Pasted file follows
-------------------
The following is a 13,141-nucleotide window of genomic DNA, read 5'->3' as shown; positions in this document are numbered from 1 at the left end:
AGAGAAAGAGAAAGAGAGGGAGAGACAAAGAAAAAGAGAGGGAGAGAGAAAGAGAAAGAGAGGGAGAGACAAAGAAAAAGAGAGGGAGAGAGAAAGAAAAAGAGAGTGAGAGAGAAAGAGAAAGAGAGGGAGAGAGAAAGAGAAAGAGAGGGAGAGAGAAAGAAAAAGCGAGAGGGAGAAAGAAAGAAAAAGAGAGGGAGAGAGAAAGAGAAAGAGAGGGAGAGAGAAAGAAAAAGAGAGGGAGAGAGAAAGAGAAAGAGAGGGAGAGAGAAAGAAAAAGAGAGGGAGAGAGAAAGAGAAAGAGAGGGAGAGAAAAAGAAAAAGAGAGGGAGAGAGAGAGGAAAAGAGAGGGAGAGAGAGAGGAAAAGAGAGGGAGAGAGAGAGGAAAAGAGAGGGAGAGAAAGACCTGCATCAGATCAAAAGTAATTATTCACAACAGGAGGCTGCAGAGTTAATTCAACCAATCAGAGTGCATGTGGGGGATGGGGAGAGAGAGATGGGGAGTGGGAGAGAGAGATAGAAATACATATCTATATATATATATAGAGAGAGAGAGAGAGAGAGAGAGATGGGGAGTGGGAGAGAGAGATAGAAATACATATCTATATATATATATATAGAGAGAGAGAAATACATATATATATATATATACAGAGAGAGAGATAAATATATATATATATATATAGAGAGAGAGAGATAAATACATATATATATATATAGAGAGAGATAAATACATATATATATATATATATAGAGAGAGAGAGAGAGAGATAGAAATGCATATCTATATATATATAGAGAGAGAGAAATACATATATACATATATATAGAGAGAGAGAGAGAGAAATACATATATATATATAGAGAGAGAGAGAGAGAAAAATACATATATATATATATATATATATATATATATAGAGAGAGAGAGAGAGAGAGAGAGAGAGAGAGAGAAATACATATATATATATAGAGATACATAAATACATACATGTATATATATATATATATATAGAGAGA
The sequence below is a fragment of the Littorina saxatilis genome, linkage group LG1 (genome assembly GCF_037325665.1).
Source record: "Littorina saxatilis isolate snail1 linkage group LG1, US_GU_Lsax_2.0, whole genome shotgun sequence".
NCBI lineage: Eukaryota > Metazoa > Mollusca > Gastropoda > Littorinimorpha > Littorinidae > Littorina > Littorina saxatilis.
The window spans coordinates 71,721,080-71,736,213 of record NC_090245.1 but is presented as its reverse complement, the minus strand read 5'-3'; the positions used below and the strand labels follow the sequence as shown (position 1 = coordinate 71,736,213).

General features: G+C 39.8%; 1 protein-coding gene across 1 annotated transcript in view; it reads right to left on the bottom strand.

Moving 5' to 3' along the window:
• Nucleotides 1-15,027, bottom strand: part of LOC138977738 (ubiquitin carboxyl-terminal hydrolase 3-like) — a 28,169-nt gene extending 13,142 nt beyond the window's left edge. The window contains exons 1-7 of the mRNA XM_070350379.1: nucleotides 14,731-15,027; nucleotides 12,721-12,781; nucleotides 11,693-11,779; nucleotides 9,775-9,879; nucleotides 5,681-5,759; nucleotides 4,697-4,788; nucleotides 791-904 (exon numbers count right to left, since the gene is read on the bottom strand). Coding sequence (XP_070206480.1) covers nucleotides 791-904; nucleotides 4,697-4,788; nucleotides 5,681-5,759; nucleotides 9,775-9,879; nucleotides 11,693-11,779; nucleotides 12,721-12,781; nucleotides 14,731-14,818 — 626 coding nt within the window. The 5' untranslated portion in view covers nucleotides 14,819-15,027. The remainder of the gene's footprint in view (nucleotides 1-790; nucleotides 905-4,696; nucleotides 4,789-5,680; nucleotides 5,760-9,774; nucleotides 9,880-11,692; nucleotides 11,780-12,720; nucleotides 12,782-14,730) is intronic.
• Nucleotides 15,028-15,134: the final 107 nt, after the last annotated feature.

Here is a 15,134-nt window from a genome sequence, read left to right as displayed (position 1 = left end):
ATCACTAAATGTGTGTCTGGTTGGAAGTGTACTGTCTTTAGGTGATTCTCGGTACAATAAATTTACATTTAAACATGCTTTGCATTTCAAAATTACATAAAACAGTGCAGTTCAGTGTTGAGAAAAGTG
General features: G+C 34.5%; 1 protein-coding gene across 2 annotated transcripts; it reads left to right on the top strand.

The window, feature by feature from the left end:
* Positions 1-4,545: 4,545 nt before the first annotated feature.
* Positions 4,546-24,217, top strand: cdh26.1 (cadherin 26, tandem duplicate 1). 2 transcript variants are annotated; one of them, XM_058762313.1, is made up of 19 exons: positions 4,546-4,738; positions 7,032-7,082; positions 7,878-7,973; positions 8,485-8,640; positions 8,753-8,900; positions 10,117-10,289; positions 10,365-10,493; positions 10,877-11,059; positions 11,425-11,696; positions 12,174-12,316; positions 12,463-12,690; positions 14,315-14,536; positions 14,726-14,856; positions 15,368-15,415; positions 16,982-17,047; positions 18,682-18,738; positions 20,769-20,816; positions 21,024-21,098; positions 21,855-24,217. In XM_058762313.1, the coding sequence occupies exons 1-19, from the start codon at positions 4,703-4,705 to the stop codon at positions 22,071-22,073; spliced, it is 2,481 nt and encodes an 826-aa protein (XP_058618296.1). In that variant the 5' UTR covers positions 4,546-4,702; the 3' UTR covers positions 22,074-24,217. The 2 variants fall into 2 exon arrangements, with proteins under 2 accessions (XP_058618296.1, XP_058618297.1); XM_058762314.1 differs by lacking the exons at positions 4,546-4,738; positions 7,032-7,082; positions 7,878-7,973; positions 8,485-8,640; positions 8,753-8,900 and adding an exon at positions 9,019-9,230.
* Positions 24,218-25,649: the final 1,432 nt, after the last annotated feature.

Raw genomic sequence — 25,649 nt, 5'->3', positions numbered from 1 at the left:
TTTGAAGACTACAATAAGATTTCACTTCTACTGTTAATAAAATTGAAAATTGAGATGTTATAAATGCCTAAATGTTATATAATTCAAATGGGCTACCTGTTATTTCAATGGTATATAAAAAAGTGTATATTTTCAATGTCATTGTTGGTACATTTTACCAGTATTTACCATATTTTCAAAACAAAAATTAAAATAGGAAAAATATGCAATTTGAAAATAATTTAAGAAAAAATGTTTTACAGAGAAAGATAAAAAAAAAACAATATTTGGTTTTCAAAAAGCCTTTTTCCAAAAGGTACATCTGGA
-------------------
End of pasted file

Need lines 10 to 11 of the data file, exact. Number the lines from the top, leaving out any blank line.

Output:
• Nucleotides 15,028-15,134: the final 107 nt, after the last annotated feature.

Here is a 15,134-nt window from a genome sequence, read left to right as displayed (position 1 = left end):